For instance, a user may view objects but not modify them. These permissions will differ based on user groups and roles. Object-level authorization adds a layer of security to data objects. It ensures that only validated users view and access data objects.

What is Broken Object Level Authorization?

API12019 Broken Object Level AuthorizationBOLA is a common and severe API vulnerability. It is also referred to as Insecure Direct Object Reference (IDOR). Broken Object Level Authorization vulnerabilities allow attackers to access data objects that should be restricted. So attackers can request and access other users’ data/ resources.

The API doesn’t correctly validate the identity and privileges of the user performing the request. This is due to authorization flaws. Some examples of authorization flaws:

  • API not checking permissions and allowing access to resources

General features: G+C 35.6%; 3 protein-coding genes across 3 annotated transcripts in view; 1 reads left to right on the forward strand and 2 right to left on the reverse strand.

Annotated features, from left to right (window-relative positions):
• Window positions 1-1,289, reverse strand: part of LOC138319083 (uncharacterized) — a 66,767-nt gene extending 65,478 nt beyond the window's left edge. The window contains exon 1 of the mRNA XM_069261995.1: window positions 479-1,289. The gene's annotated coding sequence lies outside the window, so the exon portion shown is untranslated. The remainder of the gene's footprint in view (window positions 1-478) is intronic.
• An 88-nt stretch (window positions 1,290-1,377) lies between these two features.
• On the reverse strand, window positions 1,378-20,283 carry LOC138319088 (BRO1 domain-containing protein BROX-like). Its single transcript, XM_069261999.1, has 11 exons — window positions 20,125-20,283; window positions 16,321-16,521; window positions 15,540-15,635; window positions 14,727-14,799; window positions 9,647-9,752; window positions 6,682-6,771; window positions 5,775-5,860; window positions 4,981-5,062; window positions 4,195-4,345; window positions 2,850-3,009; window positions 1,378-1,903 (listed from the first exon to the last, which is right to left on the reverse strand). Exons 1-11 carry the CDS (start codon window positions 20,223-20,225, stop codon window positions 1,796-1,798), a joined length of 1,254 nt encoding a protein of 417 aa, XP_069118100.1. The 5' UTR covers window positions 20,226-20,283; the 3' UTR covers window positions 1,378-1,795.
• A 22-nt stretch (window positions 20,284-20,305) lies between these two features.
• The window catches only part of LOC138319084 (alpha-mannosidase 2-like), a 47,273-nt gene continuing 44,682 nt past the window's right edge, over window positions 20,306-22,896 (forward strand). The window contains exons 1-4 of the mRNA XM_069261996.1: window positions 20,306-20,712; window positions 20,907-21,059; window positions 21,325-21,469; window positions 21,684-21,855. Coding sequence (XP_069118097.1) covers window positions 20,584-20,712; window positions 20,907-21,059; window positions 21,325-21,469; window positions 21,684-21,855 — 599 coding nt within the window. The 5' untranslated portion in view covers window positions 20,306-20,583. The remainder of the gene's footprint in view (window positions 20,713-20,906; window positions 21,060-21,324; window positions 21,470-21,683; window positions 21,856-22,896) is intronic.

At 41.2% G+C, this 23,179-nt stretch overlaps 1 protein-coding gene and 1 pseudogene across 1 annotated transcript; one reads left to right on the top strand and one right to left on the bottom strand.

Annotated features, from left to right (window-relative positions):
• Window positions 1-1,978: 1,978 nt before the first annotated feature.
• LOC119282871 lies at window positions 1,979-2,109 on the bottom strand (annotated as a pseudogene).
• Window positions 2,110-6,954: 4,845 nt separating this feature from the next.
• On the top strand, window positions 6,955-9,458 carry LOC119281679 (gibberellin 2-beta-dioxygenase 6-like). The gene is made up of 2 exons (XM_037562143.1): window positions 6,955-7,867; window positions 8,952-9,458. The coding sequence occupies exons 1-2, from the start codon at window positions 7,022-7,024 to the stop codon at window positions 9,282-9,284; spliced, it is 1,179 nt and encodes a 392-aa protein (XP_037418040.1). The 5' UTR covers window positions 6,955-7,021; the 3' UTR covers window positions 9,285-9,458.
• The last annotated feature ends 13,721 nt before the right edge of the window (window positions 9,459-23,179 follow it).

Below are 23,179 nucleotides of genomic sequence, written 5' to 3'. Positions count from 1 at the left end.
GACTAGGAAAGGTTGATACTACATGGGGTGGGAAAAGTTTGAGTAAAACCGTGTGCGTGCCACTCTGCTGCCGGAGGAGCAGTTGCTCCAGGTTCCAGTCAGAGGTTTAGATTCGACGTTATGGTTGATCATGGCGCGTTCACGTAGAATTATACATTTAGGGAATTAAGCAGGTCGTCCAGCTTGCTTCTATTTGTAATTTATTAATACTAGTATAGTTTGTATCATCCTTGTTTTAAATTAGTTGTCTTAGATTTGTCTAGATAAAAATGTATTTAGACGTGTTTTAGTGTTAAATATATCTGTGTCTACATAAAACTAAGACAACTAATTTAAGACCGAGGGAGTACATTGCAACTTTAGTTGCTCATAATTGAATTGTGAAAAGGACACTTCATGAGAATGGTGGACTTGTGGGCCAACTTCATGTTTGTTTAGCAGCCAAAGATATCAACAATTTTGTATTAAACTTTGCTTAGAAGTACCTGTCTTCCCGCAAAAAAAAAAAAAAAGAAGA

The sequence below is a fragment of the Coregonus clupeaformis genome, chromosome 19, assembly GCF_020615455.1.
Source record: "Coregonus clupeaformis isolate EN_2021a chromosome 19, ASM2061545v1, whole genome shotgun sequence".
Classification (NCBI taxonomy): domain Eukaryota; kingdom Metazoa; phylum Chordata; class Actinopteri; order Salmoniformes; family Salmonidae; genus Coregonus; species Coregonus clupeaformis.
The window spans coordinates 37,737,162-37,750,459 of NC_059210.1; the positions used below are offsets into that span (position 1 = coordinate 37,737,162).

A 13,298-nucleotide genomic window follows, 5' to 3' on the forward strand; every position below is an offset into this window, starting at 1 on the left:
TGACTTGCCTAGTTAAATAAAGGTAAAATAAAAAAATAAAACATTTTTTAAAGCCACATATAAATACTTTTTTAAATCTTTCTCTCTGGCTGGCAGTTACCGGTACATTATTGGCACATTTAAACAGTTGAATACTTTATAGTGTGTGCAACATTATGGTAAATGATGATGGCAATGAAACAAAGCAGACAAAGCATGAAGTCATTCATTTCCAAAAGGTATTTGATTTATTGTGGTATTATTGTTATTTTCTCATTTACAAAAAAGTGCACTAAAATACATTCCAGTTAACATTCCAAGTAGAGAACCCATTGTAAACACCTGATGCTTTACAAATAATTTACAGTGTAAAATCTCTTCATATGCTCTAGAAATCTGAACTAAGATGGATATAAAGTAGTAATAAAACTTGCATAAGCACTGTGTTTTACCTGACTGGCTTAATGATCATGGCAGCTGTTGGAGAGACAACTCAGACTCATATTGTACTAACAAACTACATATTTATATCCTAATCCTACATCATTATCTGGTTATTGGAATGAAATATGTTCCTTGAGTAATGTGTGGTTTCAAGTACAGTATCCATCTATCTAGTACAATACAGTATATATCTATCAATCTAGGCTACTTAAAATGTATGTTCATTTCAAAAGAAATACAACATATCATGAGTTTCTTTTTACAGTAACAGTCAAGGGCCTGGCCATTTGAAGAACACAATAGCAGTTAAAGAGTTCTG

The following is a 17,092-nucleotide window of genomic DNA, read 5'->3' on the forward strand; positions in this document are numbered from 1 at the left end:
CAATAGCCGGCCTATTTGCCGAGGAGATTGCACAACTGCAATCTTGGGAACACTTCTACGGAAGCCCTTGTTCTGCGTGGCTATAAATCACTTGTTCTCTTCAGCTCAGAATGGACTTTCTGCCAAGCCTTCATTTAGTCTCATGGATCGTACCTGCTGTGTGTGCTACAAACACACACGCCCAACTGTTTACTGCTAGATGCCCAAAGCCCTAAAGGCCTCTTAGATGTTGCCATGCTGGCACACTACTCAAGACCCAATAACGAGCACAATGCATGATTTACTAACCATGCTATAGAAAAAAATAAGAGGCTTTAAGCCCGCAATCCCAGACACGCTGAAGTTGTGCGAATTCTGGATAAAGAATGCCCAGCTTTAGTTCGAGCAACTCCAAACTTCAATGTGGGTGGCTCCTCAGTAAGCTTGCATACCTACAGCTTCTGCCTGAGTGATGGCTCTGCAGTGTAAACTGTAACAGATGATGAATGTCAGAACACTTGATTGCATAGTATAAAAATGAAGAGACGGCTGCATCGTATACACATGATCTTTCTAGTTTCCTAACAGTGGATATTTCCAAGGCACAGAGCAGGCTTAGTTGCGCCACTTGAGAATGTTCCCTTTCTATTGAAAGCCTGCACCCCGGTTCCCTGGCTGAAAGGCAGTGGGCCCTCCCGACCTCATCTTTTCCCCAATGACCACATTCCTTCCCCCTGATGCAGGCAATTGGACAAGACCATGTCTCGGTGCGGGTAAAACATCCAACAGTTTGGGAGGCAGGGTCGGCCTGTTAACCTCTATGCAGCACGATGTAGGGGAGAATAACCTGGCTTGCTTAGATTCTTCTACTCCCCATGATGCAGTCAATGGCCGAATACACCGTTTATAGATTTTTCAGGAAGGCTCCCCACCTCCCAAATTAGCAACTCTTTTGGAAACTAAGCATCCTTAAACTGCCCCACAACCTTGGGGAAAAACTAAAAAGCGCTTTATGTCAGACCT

• APIs include resource ID in the URI, request header, or body
  • Resource ID has a clear structure that can be easily substituted
  • No checks in place to determine ownership
  • Not validating user-supplied inputs
  • Misconfigured authorization checks
  • Human errors – some requests have authorization checks while others don’t

Types of Broken Object Level Authorization  

Based on the User ID:

API endpoints receive user IDs to access user objects. For example:


The BOLA flaw allows attackers to change the user ID to something else. Thus, they can view other users’ search history. This flaw, however, is easier to solve for developers. This is because the authorization mechanism is straightforward here.